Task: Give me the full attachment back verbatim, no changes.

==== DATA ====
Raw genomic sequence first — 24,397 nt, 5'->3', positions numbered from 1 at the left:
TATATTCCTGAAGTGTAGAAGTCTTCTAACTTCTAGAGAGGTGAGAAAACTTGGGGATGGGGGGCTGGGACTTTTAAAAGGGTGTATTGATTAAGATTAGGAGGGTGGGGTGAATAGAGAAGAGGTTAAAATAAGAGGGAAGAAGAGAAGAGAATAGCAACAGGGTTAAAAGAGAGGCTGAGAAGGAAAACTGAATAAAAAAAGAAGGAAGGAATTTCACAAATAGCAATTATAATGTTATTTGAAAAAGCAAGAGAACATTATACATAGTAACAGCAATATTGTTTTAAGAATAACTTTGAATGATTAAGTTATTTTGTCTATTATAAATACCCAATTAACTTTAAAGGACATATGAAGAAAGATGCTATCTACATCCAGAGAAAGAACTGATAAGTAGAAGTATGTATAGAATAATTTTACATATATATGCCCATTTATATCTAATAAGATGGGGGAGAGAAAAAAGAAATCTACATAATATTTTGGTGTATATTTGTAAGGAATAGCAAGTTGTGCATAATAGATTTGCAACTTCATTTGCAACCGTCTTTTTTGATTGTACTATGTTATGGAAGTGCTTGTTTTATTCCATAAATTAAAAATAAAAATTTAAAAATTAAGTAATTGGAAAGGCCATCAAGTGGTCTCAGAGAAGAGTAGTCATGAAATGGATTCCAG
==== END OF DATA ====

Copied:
Raw genomic sequence first — 24,397 nt, 5'->3', positions numbered from 1 at the left:
TATATTCCTGAAGTGTAGAAGTCTTCTAACTTCTAGAGAGGTGAGAAAACTTGGGGATGGGGGGCTGGGACTTTTAAAAGGGTGTATTGATTAAGATTAGGAGGGTGGGGTGAATAGAGAAGAGGTTAAAATAAGAGGGAAGAAGAGAAGAGAATAGCAACAGGGTTAAAAGAGAGGCTGAGAAGGAAAACTGAATAAAAAAAGAAGGAAGGAATTTCACAAATAGCAATTATAATGTTATTTGAAAAAGCAAGAGAACATTATACATAGTAACAGCAATATTGTTTTAAGAATAACTTTGAATGATTAAGTTATTTTGTCTATTATAAATACCCAATTAACTTTAAAGGACATATGAAGAAAGATGCTATCTACATCCAGAGAAAGAACTGATAAGTAGAAGTATGTATAGAATAATTTTACATATATATGCCCATTTATATCTAATAAGATGGGGGAGAGAAAAAAGAAATCTACATAATATTTTGGTGTATATTTGTAAGGAATAGCAAGTTGTGCATAATAGATTTGCAACTTCATTTGCAACCGTCTTTTTTGATTGTACTATGTTATGGAAGTGCTTGTTTTATTCCATAAATTAAAAATAAAAATTTAAAAATTAAGTAATTGGAAAGGCCATCAAGTGGTCTCAGAGAAGAGTAGTCATGAAATGGATTCCAG